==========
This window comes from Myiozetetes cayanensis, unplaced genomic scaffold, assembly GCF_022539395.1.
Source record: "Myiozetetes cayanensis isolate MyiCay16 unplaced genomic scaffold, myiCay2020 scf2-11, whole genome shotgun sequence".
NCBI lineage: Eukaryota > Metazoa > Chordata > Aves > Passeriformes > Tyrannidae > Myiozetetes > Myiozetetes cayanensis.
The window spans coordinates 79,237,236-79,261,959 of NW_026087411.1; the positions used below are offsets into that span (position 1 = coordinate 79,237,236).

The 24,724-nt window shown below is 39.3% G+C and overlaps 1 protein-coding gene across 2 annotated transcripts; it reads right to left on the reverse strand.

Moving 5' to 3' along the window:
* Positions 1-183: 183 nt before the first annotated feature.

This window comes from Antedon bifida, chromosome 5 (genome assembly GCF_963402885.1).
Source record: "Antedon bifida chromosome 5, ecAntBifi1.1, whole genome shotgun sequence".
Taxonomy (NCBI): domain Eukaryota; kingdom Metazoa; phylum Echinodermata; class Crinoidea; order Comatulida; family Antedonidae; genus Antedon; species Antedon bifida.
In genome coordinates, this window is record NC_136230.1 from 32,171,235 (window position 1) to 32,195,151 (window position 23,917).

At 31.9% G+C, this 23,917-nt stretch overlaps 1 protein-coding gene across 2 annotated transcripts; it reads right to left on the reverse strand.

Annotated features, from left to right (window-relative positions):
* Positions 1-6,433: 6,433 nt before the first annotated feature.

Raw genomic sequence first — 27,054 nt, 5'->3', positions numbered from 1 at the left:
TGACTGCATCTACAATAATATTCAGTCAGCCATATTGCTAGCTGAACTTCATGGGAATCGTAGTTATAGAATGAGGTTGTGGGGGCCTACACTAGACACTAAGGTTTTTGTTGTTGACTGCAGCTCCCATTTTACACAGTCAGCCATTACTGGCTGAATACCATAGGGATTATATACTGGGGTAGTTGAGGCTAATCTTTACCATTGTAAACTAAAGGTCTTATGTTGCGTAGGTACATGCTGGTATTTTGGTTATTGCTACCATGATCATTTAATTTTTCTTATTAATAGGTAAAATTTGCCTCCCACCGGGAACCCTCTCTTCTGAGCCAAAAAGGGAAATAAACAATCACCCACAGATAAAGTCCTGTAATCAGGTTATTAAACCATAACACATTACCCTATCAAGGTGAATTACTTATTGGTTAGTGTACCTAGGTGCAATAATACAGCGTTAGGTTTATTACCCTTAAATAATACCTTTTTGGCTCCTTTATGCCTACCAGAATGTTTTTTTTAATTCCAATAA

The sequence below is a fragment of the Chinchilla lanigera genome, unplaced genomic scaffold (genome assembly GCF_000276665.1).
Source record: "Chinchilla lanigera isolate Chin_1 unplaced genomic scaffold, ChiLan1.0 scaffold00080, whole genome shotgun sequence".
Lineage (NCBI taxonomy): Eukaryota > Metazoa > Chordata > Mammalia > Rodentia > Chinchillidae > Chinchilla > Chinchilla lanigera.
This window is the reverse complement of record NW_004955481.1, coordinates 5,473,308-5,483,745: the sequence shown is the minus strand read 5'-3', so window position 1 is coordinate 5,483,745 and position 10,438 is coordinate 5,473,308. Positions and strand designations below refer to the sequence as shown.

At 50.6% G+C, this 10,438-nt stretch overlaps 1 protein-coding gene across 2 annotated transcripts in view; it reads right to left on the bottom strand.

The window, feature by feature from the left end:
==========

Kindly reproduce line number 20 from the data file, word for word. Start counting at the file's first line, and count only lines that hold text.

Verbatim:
This window is the reverse complement of record NW_004955481.1, coordinates 5,473,308-5,483,745: the sequence shown is the minus strand read 5'-3', so window position 1 is coordinate 5,483,745 and position 10,438 is coordinate 5,473,308. Positions and strand designations below refer to the sequence as shown.